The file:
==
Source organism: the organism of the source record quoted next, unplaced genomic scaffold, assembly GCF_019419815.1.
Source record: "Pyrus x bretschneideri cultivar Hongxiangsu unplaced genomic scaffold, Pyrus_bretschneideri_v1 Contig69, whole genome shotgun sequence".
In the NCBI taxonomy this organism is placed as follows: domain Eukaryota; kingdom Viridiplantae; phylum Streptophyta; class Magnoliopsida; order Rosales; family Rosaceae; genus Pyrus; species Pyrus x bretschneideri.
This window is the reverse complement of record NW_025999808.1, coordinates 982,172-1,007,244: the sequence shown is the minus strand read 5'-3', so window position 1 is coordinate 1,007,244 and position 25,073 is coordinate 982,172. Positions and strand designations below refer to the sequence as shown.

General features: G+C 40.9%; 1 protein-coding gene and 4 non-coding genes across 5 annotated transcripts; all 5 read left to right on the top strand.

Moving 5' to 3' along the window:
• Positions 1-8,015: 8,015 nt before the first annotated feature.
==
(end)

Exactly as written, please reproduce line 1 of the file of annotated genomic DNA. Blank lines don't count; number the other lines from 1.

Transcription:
Source organism: the organism of the source record quoted next, unplaced genomic scaffold, assembly GCF_019419815.1.